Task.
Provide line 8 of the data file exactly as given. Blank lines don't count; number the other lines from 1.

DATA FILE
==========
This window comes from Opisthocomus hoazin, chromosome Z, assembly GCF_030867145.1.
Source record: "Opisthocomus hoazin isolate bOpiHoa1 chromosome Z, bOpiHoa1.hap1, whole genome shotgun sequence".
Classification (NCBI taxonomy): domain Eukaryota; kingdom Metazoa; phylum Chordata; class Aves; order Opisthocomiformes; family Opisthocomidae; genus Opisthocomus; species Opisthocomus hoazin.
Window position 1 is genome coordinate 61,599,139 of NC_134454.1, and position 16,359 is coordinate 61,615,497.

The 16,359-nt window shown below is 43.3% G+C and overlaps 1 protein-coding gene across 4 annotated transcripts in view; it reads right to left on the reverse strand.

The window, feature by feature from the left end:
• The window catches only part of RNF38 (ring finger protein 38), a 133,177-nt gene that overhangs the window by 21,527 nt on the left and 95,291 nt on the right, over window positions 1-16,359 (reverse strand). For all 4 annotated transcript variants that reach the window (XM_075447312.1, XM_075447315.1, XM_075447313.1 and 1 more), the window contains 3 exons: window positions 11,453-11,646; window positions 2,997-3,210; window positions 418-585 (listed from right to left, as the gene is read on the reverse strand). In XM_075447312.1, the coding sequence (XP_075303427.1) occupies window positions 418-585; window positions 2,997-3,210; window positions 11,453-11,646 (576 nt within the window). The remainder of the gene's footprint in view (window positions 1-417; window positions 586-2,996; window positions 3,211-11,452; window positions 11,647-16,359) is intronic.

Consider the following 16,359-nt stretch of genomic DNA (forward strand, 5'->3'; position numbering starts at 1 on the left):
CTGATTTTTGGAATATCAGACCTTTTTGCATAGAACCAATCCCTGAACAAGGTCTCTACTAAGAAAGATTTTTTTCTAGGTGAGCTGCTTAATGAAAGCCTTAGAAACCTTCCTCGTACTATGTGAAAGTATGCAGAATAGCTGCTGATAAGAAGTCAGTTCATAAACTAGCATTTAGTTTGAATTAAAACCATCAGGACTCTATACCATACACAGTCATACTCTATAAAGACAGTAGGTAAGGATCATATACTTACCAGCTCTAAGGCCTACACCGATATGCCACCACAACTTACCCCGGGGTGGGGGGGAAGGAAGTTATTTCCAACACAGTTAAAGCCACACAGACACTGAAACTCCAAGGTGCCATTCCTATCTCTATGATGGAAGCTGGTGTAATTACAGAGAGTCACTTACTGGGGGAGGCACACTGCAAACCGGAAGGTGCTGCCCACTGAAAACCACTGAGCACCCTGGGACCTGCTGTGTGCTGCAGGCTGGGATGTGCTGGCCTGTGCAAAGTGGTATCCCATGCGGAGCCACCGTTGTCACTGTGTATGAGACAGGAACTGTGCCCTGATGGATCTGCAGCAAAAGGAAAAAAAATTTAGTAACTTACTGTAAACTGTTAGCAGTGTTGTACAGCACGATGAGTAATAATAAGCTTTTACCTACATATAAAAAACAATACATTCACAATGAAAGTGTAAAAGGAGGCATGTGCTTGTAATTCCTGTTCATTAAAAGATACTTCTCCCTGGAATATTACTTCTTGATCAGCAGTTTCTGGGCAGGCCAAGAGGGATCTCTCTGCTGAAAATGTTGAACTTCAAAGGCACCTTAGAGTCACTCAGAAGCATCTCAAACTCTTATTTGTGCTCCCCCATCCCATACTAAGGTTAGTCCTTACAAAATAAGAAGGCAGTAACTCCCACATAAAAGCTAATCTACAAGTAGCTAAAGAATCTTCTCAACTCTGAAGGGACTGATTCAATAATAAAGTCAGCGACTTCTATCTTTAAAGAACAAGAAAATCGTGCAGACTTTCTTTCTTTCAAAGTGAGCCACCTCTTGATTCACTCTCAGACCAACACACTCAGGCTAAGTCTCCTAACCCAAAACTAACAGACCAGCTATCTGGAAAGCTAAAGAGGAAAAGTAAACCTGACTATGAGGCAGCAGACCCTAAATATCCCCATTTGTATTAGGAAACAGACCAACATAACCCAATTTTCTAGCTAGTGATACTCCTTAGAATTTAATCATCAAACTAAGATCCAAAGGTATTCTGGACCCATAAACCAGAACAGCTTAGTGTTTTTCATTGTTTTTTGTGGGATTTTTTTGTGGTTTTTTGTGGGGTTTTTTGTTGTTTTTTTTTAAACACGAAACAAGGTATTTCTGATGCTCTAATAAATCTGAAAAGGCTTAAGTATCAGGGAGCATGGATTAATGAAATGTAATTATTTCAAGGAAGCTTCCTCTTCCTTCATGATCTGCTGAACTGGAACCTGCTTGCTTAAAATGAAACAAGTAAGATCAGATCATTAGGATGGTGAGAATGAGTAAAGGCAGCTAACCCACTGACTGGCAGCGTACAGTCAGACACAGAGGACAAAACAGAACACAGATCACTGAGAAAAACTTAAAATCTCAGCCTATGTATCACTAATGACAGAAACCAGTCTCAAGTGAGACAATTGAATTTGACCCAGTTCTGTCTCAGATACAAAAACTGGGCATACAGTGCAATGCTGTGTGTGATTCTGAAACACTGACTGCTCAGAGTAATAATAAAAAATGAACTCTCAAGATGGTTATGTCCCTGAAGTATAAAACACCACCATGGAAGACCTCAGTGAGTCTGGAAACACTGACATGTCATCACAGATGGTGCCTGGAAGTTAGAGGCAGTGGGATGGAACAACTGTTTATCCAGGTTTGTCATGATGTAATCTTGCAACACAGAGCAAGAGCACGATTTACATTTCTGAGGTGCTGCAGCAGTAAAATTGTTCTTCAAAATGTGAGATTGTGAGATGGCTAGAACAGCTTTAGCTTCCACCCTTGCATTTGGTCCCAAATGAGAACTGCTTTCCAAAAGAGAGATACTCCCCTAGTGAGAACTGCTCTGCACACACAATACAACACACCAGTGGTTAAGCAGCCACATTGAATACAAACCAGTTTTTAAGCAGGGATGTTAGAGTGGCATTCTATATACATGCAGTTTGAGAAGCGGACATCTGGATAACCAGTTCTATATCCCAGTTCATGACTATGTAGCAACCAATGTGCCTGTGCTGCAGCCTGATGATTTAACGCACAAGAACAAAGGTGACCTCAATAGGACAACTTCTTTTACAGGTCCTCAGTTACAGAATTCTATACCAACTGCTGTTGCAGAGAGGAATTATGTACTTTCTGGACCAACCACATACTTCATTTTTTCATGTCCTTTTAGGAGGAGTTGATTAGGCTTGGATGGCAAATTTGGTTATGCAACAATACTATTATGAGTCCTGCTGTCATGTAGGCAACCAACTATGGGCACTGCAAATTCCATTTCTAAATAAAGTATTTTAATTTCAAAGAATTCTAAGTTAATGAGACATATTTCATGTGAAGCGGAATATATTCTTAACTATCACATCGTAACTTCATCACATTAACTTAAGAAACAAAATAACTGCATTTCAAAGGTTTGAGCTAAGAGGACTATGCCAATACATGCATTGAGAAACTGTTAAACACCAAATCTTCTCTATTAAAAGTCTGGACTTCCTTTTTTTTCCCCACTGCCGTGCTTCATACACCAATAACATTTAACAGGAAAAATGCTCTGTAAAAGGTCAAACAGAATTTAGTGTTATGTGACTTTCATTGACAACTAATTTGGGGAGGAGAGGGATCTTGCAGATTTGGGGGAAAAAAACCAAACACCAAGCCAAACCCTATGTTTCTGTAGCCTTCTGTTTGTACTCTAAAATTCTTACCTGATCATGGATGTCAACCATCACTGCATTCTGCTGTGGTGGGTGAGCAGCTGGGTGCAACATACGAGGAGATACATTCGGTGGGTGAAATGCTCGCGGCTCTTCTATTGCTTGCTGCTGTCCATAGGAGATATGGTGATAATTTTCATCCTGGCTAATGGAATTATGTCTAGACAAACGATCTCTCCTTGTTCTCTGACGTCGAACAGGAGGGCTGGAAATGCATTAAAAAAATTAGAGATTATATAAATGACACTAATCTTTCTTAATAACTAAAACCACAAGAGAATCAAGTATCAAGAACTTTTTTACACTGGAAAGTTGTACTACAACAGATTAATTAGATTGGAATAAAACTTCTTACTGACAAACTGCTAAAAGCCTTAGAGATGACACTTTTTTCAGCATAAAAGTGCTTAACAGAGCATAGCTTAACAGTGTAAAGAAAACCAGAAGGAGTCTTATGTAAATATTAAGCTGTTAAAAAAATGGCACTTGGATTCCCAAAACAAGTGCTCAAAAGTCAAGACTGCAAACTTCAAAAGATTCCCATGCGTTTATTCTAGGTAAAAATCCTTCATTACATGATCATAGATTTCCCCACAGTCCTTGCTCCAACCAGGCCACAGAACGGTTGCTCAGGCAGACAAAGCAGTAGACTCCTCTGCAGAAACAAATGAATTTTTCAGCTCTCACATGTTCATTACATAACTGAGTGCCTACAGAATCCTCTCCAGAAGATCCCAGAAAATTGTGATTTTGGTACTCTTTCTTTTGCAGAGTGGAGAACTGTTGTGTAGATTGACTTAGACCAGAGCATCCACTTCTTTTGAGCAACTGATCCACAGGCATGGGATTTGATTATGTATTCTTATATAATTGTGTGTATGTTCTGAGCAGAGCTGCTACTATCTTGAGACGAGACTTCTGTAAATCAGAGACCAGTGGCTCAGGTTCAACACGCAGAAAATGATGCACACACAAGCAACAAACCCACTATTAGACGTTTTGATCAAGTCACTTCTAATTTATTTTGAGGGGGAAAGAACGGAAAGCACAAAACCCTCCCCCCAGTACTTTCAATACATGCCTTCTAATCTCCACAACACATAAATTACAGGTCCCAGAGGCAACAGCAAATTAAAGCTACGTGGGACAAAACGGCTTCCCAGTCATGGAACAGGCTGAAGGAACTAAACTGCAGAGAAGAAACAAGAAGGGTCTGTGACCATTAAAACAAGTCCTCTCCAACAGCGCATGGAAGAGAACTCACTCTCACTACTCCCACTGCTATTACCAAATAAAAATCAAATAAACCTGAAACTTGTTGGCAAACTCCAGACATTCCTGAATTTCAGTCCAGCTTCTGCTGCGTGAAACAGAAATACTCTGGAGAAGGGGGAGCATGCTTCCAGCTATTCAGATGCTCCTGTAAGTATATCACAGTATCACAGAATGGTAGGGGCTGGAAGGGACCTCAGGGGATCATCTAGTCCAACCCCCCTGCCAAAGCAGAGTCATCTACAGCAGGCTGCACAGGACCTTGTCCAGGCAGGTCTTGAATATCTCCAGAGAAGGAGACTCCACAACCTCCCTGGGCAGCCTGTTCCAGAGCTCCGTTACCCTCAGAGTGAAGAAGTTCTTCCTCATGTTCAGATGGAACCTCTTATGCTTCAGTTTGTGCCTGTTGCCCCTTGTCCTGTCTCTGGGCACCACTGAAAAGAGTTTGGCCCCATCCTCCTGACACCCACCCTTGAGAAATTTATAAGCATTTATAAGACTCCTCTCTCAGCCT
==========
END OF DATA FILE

Consider the following 16,359-nt stretch of genomic DNA (forward strand, 5'->3'; position numbering starts at 1 on the left):